I first heard about the New York Studio School Marathons from a couple of art related podcasts I listen to. Then I saw a promo on Instagram for the Virtual Marathons. Could a West Coast artist with kids at home participate in a New York Studio School Marathon? I had been looking for something to sharpen my skills, broaden my artistic vision, and frankly, get me working. This virtual option was an opportunity I wanted to seize and finally did. I signed up for the Virtual Drawing Marathon with Graham Nickson and Guest Instructors Fran O’Neill, Charity Baker, and Sam Levy.
I expected that I would be challenged and that I would be working long and hard. Those expectations ended up being accurate. The sheer volume and tempo of drawing was stimulating and exhilarating — and yes, taxing. I certainly had not ever drawn for so many hours before. After a few days though, the rhythm of the day felt normal and good, increasing what I had previously considered my limits. Using a beautiful variety of live models in their home environments via Zoom, we drew portraits and figures with charcoal on paper. We drew; we drew and dusted down our drawings; we revised our plans and drew some more.
We changed a drawing of one model into a different one the next day, and into yet another the next, and so on, doing away with preciousness of the drawing and embracing re-visioning and developing what would make a stronger drawing. We drew transcriptions of figures from Cézanne, Picasso, Rembrandt… combining them with model drawings, working on relationships and synthesis. We scaled up, drawing as large as our wall space allowed. Yet again, I outgrew my perceived limitations. Teaching cohort Fran O’Neill, Charity Baker, and Sam Levy provided one-on-one sessions occasionally for each artist, giving helpful explanation, focus, or individualized direction. They did an excellent job of making the virtual mechanics of the marathon work extremely well.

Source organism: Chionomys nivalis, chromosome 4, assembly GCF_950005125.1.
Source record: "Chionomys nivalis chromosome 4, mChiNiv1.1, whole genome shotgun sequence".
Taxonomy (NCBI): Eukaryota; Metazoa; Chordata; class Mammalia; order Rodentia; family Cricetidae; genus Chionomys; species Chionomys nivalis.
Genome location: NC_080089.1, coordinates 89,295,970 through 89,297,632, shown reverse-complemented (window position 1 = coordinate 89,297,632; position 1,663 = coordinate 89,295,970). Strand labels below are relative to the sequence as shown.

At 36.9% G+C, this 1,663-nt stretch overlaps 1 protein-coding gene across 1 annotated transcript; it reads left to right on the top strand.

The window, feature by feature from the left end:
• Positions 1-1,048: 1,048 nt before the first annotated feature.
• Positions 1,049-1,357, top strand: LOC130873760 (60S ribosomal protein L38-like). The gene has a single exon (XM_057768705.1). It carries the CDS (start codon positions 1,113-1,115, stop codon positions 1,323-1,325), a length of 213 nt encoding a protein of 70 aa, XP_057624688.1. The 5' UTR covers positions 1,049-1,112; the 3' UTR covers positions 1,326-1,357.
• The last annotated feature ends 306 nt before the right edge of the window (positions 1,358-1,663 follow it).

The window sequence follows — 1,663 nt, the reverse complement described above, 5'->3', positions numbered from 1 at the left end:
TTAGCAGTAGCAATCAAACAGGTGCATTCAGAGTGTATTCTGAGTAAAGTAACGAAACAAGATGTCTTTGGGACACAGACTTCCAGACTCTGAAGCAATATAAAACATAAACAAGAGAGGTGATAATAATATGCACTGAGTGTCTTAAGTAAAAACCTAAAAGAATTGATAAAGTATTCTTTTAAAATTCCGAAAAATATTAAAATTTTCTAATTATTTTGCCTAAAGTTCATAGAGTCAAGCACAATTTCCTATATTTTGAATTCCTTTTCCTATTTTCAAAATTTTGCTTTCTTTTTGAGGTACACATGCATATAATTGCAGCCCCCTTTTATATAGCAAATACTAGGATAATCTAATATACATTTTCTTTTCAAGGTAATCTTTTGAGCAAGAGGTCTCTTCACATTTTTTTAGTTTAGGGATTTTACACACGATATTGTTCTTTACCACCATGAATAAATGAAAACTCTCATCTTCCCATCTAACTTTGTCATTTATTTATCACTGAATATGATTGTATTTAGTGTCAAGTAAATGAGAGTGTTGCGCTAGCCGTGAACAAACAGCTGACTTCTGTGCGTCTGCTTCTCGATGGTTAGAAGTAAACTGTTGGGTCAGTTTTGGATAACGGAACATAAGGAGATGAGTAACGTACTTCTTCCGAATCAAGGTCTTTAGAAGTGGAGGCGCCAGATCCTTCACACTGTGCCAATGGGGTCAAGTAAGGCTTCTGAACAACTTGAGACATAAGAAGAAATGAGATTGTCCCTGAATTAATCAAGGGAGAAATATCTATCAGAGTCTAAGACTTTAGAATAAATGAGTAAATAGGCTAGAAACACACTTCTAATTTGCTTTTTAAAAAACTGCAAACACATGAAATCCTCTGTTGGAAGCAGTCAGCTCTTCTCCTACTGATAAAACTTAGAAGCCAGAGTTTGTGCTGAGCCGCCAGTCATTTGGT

Perhaps my most valued growth came through the group critique sessions. Likeness and proportion were rarely mentioned. Instead, the critiques focused on bigger meaningful concepts such as pathways, environments, relationships, intervals, geometry, pressure, weight, air … Graham Nickson graciously encouraged and nudged each artist, expanding each one of us with his perceptive eye and his passion for line, form, and space and all that can be expressed through the language of drawing. My eyes were guided to see and appreciate differently.
Graham also spoke of meaning, metaphor, mystery, and imagination, comparing negative space to black holes and the substance of space. What holds everything together? How does one create negative space from the inside out? These conversations sometimes left me wanting more explanation, more tangibility. But the struggle to figure it out was mostly left to us as, upon reflection, I think it should be — part of the lifelong process of the artist.